Budget 2010: The highlights

• Business rate taxes for SMEs reduced for one year starting from October

• The government is to sign a new tax information exchange agreements with
Belize, Dominica and Grenada as part of an anti avoidance programme expected to
raise half a billion pounds a year until 2012/13.

• Small business are to be given a new credit adjudication service to which
it can complain about being refused loans.

• Royal Bank of Scotland and Lloyds will be lending £94bn in the coming year.
In the last 12 months they have lent £38bn. Half the new sum will go to SMEs

• The time to pay scheme will be extended for the whole of the next

• Entrepreneurs are to receive an increased threshold of £2m on which they
will pay just 10% capital gains tax, instead of the main rate of 18%.

• Government’s £4bn range of support for businesses will be brought under one
banner: UK Finance for Growth.

• The public spending deficit will fall to £74bn by 2014-2015, to lower
levels than previously forecast.

• The current deficit was £11bn lower than the suggested £178bn.

• The deficit would decrease to £131bn, in 2011-2012, £110bn by 2012-2013,
£89bn in 2013-2014 and £74bn by 2014-2015.

• Tax relief on plant and machinery doubled to £100,000.

• Government invoice payments to be sped up – 80% paid by five days.

• £20bn in savings lined up from the public sector – before the next spending
review is taken into account.

• “No further announcements” on VAT, income tax or national insurance from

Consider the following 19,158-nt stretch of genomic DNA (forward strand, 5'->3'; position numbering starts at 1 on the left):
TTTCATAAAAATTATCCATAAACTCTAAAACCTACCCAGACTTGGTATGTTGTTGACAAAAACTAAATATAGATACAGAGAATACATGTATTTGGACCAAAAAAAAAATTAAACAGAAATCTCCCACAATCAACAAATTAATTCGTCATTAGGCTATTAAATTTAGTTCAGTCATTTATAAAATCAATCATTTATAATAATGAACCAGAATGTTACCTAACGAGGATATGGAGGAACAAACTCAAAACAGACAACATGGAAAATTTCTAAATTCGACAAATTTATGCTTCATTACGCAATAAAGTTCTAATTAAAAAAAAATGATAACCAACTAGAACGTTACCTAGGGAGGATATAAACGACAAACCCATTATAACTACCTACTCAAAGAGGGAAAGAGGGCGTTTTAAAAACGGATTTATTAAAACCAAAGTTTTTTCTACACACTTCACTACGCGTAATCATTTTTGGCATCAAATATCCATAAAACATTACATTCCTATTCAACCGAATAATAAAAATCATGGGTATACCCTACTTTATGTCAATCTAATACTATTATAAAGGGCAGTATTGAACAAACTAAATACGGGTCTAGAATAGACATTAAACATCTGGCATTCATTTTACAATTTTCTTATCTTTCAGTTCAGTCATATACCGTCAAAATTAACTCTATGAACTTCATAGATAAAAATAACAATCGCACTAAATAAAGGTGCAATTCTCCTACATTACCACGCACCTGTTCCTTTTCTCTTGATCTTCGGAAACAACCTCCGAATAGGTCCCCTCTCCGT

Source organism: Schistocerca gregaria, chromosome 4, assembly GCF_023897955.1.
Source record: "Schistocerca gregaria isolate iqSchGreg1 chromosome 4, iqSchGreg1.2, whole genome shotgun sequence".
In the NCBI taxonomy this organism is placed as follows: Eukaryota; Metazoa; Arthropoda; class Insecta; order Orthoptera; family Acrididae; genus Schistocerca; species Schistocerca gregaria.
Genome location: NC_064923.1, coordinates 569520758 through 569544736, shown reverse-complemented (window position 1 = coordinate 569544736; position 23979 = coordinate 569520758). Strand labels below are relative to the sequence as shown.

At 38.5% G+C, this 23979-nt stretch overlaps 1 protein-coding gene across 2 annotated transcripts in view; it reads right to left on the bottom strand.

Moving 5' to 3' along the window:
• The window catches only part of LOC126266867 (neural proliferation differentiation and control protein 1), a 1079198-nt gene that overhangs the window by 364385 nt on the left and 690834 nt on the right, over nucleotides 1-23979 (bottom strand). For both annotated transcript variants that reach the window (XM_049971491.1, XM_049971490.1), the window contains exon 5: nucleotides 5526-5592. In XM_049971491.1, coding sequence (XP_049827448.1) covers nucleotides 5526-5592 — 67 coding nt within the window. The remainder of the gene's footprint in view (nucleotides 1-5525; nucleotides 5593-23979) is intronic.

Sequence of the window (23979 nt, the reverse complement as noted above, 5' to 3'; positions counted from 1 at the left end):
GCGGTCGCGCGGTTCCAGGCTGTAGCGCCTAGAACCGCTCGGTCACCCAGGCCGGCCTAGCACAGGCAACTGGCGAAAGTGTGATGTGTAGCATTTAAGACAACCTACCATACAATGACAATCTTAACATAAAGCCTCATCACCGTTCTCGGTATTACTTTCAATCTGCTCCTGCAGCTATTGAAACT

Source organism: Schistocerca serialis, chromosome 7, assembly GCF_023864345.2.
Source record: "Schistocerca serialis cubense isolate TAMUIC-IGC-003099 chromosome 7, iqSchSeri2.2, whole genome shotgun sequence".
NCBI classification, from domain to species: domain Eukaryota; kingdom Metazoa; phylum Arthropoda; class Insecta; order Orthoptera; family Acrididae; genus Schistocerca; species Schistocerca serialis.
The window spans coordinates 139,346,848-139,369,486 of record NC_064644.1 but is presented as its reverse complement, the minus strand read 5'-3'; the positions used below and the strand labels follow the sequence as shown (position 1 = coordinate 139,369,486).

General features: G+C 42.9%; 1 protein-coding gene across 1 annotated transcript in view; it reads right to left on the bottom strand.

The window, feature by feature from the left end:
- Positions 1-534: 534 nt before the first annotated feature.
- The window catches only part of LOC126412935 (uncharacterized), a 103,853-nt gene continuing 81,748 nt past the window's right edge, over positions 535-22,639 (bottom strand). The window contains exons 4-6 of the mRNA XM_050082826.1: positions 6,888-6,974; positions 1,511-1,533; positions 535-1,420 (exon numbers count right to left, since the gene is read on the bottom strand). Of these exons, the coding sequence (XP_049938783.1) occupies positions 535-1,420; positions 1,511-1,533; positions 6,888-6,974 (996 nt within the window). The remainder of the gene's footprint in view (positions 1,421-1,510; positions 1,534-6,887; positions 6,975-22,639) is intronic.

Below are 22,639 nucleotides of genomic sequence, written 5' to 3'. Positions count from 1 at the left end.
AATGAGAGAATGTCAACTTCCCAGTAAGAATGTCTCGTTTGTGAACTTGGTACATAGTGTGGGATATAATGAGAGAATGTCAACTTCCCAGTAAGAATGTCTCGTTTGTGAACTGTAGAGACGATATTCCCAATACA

those already made prior to today’s Budget report.

• Stamp duty threshold for first-time buyers has been doubled to £250,000.

• For those buying homes worth more than £1m, stamp duty will rise to 5% from
April next year

• Alcohol duties rise 2% above inflation, but cider will increase by 10%
above inflation

• The chancellor confirms landfill and fuel duty will increase by 2% above
inflation for 2014/2015.

• Inheritance tax threshold frozen for the next four years.

• Public spending will rise by 2.2% next as planned.

• Tax rises worth £19bn planned.

• Tax receipts from VAT have been £3bn higher than expected.

• The mandatory retirement age may be scrapped, while the retirement age may

• Borrowing for the year has been £167bn – £11bn lower than forecast due to
better business conditions.

• Fuel duty will rise by 1p in April and a further 1p in January this year.

• Growth in gross domestic product will be 1-1.5% in 2010, and 3 to 3.5% in

• The tax on bankers bonuses raised £2bn, twice as much as expected.

• The Treasury had received a total of £8bn in fees and charges from the
banking sector after bailing out the banking system.

• Unemployment stands at 1.6m, lower than it reached during recessions in the
1980s and 1990s when it peaked at three million.

• The cost of unemployment has been lower than expected and the money saved
will be used to extend the guarantee to young people which means no more than
six months unemployment before receiving state help for those under 24.

• The government will push for an international tax on transactions in
financial services.

• The deficit will be reduced by half over the next four years. Fresh data
reveals the deficit is £167bn, £11bn lower than originally forecast.

• The economy has contracted by 6% during the recession.

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